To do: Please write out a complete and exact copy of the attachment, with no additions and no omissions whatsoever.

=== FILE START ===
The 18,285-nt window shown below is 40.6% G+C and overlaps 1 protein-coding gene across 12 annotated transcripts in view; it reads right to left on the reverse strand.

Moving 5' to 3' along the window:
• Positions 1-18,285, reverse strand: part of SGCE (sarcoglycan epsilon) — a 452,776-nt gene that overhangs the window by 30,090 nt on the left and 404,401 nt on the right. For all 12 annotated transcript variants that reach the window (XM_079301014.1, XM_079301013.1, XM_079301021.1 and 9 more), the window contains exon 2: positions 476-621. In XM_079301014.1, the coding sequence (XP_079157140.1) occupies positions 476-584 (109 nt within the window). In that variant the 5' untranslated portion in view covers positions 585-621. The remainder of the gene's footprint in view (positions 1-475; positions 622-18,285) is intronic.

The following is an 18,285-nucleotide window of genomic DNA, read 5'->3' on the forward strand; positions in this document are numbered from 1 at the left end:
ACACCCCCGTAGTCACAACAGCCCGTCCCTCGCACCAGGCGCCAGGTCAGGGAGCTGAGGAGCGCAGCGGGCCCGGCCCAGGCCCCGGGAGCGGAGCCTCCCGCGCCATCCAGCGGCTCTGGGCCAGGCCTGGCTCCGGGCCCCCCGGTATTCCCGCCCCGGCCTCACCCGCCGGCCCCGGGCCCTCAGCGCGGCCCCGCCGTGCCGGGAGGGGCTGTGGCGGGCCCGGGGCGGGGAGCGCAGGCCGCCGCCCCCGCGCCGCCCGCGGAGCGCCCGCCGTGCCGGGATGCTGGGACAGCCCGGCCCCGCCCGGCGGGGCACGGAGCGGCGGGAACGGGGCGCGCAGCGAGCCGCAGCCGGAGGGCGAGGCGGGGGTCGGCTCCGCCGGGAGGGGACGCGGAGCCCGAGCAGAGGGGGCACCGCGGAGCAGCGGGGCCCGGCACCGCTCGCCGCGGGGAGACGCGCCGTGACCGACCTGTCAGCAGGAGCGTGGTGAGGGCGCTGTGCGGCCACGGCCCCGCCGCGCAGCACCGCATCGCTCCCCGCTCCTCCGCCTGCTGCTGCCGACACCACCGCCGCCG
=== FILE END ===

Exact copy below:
The 18,285-nt window shown below is 40.6% G+C and overlaps 1 protein-coding gene across 12 annotated transcripts in view; it reads right to left on the reverse strand.

Moving 5' to 3' along the window:
• Positions 1-18,285, reverse strand: part of SGCE (sarcoglycan epsilon) — a 452,776-nt gene that overhangs the window by 30,090 nt on the left and 404,401 nt on the right. For all 12 annotated transcript variants that reach the window (XM_079301014.1, XM_079301013.1, XM_079301021.1 and 9 more), the window contains exon 2: positions 476-621. In XM_079301014.1, the coding sequence (XP_079157140.1) occupies positions 476-584 (109 nt within the window). In that variant the 5' untranslated portion in view covers positions 585-621. The remainder of the gene's footprint in view (positions 1-475; positions 622-18,285) is intronic.

The following is an 18,285-nucleotide window of genomic DNA, read 5'->3' on the forward strand; positions in this document are numbered from 1 at the left end:
ACACCCCCGTAGTCACAACAGCCCGTCCCTCGCACCAGGCGCCAGGTCAGGGAGCTGAGGAGCGCAGCGGGCCCGGCCCAGGCCCCGGGAGCGGAGCCTCCCGCGCCATCCAGCGGCTCTGGGCCAGGCCTGGCTCCGGGCCCCCCGGTATTCCCGCCCCGGCCTCACCCGCCGGCCCCGGGCCCTCAGCGCGGCCCCGCCGTGCCGGGAGGGGCTGTGGCGGGCCCGGGGCGGGGAGCGCAGGCCGCCGCCCCCGCGCCGCCCGCGGAGCGCCCGCCGTGCCGGGATGCTGGGACAGCCCGGCCCCGCCCGGCGGGGCACGGAGCGGCGGGAACGGGGCGCGCAGCGAGCCGCAGCCGGAGGGCGAGGCGGGGGTCGGCTCCGCCGGGAGGGGACGCGGAGCCCGAGCAGAGGGGGCACCGCGGAGCAGCGGGGCCCGGCACCGCTCGCCGCGGGGAGACGCGCCGTGACCGACCTGTCAGCAGGAGCGTGGTGAGGGCGCTGTGCGGCCACGGCCCCGCCGCGCAGCACCGCATCGCTCCCCGCTCCTCCGCCTGCTGCTGCCGACACCACCGCCGCCG